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The Janitor and the Judge

By Barry Schwartz and Kenneth Sharpe

When, in spring 2003, Dorwin P. Cartwright Professor of Social Theory and Social Action Barry Schwartz and William R. Kenan Jr. Professor of Political Science Kenneth Sharpe announced that they would be teaching a new course titled Practical Wisdom, students clamored to enroll. The course’s goal was to help the students learn to navigate everyday [...]

Inquiring Minds, Accelerating Change, Enduring Values

By Carol Brévart-Demm and Jeffrey Lott

MORE THAN 600 COURSES ARE LISTED in the Swarthmore College catalog. Not all are taught each year, but, taken as a whole, the College’s curriculum offers its 1,500 students a stunning array of learning opportunities in the social sciences, natural sciences, and humanities—plus a dozen interdisciplinary minors. Thirty-five departments and programs make Swarthmore’s curriculum both [...]

Garnet Weekend

Clear, crisp, colorful, congenial—all are words that describe the three days in October when more than 1,000 alumni, parents, friends, faculty, and staff convened on campus for Swarthmore’s first-ever Garnet Homecoming and Family Weekend. Outside, beneath brilliant blue skies and autumnal trees, groups gathered together to take tours of the Crum, follow Friends Historical Library [...]

The Dances of Adele Diamond

By Robert Strauss

One need not look too hard to find Adele Diamond dancing, but it has to be a certain kind of dance—a subtle combination of social, rule-based, and interactive.
“I hate the way ballroom dancing is taught in dancing schools,” says Diamond. “They teach that you’re supposed to look over your partner’s shoulder. I don’t want to [...]

Justice, Technology, and the Environment

By Ian Barbour ’64

Taking a Long-Term View
Human beings are related to nature not as isolated individuals but as members of social institutions that have far-reaching impacts on the environment. The environmental crisis raises questions about sustainability, patterns of consumption, and population growth.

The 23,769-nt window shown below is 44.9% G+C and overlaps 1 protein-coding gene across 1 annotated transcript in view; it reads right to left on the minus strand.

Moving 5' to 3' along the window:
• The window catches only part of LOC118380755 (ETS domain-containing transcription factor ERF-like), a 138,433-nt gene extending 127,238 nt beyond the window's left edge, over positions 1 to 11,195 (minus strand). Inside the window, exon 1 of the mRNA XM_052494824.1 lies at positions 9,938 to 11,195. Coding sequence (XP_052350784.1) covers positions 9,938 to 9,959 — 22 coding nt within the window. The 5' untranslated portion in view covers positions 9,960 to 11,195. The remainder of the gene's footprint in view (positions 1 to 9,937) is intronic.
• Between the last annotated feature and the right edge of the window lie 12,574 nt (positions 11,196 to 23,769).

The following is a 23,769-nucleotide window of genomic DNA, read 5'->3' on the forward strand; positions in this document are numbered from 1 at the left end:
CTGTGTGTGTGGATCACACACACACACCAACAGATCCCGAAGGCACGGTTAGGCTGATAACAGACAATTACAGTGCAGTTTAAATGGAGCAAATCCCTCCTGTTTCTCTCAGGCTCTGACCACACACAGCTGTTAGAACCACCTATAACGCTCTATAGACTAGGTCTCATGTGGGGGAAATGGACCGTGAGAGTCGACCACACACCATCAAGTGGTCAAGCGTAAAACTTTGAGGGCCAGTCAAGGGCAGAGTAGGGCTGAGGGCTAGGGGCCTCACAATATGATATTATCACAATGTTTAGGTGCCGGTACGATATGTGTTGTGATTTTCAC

Degraded land, eroded soil, and decimated fisheries and forests will take many decades to recover. We are [...]

Activist on Coal River

By Peter Slavin

The situation in the Coal River valley was grim. The latest court ruling had been unfavorable. Clear cutting the forest, a forerunner of blasting, had started on the last intact mountain. There was an epic meeting, lasting hours—one that would take the decade-long fight against mountaintop removal (MTR) strip mining in West Virginia in a [...]

Rock and an Old Place

By David Pacchioli

Hop Bottom, Susquehanna County, population 330, is the kind of leafy Pennsylvania hamlet where old men sit on benches in front of the country store, watching the world go by. There’s no cell-phone service, let alone a Starbucks. “Up until two years ago, if you saw three cars together it had to be a funeral,” [...]

Learn to Sort, Assemble, and Present—And Then Be On Your Way

By Carol Brévart-Demm

A LARGE MAP OF THE WORLD HANGS ON THE WALL OUTSIDE THE CAREER SERVICES OFFICE AT THE WEST END OF PARRISH HALL. Clusters of small paper flags—densest over the United States—are pinned on the map, showing the whereabouts and current activities of recent Swarthmore graduates. A printout beneath the map advertises a Google site where [...]

A Leg Up

By Susan Clarey

­Leland Kusmer ’11 spent his summer conducting field research on the Twi language in Ghana. Jesse Marshall ’11 investigated urban agriculture and land use policy in Philadelphia. Amanda Klause ’12 found herself knee-deep in dirt in Tuscany, digging for Etruscan artifacts.
Closer to home, nine Chester Community Fellows from Swarthmore spent 10 weeks working with co­mmunity [...]

A Historic Day for Swarthmore

By Carol Brévart-Demm

On May 8, a blustery spring day, the College inaugurated its 14th president. With 13 having gone before since 1865, this new president might have seemed to be just one among many. But this time, strong winds of change were blowing—literally, judging from the way the trees in the amphitheater [...]